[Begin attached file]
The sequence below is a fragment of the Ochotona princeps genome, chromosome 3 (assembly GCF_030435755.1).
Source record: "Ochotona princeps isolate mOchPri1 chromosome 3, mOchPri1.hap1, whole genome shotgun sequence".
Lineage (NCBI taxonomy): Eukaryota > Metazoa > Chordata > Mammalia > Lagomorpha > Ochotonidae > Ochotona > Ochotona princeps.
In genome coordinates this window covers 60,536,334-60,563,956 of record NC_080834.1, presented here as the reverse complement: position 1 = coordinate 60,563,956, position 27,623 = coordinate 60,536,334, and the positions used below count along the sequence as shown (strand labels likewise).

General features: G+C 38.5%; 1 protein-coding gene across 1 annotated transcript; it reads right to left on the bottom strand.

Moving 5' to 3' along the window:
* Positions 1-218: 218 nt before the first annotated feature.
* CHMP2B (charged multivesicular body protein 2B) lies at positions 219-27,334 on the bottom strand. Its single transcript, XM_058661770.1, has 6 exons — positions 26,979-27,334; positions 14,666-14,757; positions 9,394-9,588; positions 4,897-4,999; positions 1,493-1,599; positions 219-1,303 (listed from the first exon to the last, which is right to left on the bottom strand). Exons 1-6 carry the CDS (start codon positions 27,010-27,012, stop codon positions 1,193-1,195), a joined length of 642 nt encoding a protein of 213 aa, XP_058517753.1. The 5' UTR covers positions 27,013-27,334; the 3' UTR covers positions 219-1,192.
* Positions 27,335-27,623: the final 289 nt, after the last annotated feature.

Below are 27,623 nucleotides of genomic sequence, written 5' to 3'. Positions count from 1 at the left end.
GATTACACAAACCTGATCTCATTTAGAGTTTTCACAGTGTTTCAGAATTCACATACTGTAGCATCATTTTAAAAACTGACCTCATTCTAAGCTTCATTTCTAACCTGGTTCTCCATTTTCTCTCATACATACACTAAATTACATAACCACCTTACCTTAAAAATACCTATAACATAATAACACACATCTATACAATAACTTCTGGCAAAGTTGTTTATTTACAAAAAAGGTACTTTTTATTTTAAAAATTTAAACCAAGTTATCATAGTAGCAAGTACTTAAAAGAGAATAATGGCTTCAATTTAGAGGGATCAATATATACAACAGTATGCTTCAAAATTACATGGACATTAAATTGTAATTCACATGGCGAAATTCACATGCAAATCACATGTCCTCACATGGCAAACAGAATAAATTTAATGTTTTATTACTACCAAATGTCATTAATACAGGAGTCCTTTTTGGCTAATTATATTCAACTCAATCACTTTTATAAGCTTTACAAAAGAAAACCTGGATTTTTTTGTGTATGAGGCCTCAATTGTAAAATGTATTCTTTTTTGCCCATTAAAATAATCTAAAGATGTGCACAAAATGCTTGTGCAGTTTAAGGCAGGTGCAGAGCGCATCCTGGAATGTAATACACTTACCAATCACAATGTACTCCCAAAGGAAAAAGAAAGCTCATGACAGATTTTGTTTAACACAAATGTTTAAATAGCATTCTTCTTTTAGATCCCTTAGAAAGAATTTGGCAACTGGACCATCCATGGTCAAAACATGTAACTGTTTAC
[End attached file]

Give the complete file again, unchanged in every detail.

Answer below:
The sequence below is a fragment of the Ochotona princeps genome, chromosome 3 (assembly GCF_030435755.1).
Source record: "Ochotona princeps isolate mOchPri1 chromosome 3, mOchPri1.hap1, whole genome shotgun sequence".
Lineage (NCBI taxonomy): Eukaryota > Metazoa > Chordata > Mammalia > Lagomorpha > Ochotonidae > Ochotona > Ochotona princeps.
In genome coordinates this window covers 60,536,334-60,563,956 of record NC_080834.1, presented here as the reverse complement: position 1 = coordinate 60,563,956, position 27,623 = coordinate 60,536,334, and the positions used below count along the sequence as shown (strand labels likewise).

General features: G+C 38.5%; 1 protein-coding gene across 1 annotated transcript; it reads right to left on the bottom strand.

Moving 5' to 3' along the window:
* Positions 1-218: 218 nt before the first annotated feature.
* CHMP2B (charged multivesicular body protein 2B) lies at positions 219-27,334 on the bottom strand. Its single transcript, XM_058661770.1, has 6 exons — positions 26,979-27,334; positions 14,666-14,757; positions 9,394-9,588; positions 4,897-4,999; positions 1,493-1,599; positions 219-1,303 (listed from the first exon to the last, which is right to left on the bottom strand). Exons 1-6 carry the CDS (start codon positions 27,010-27,012, stop codon positions 1,193-1,195), a joined length of 642 nt encoding a protein of 213 aa, XP_058517753.1. The 5' UTR covers positions 27,013-27,334; the 3' UTR covers positions 219-1,192.
* Positions 27,335-27,623: the final 289 nt, after the last annotated feature.

Below are 27,623 nucleotides of genomic sequence, written 5' to 3'. Positions count from 1 at the left end.
GATTACACAAACCTGATCTCATTTAGAGTTTTCACAGTGTTTCAGAATTCACATACTGTAGCATCATTTTAAAAACTGACCTCATTCTAAGCTTCATTTCTAACCTGGTTCTCCATTTTCTCTCATACATACACTAAATTACATAACCACCTTACCTTAAAAATACCTATAACATAATAACACACATCTATACAATAACTTCTGGCAAAGTTGTTTATTTACAAAAAAGGTACTTTTTATTTTAAAAATTTAAACCAAGTTATCATAGTAGCAAGTACTTAAAAGAGAATAATGGCTTCAATTTAGAGGGATCAATATATACAACAGTATGCTTCAAAATTACATGGACATTAAATTGTAATTCACATGGCGAAATTCACATGCAAATCACATGTCCTCACATGGCAAACAGAATAAATTTAATGTTTTATTACTACCAAATGTCATTAATACAGGAGTCCTTTTTGGCTAATTATATTCAACTCAATCACTTTTATAAGCTTTACAAAAGAAAACCTGGATTTTTTTGTGTATGAGGCCTCAATTGTAAAATGTATTCTTTTTTGCCCATTAAAATAATCTAAAGATGTGCACAAAATGCTTGTGCAGTTTAAGGCAGGTGCAGAGCGCATCCTGGAATGTAATACACTTACCAATCACAATGTACTCCCAAAGGAAAAAGAAAGCTCATGACAGATTTTGTTTAACACAAATGTTTAAATAGCATTCTTCTTTTAGATCCCTTAGAAAGAATTTGGCAACTGGACCATCCATGGTCAAAACATGTAACTGTTTAC